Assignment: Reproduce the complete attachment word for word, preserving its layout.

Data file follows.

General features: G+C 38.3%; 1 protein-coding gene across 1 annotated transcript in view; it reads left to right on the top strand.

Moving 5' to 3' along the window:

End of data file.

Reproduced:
General features: G+C 38.3%; 1 protein-coding gene across 1 annotated transcript in view; it reads left to right on the top strand.

Moving 5' to 3' along the window: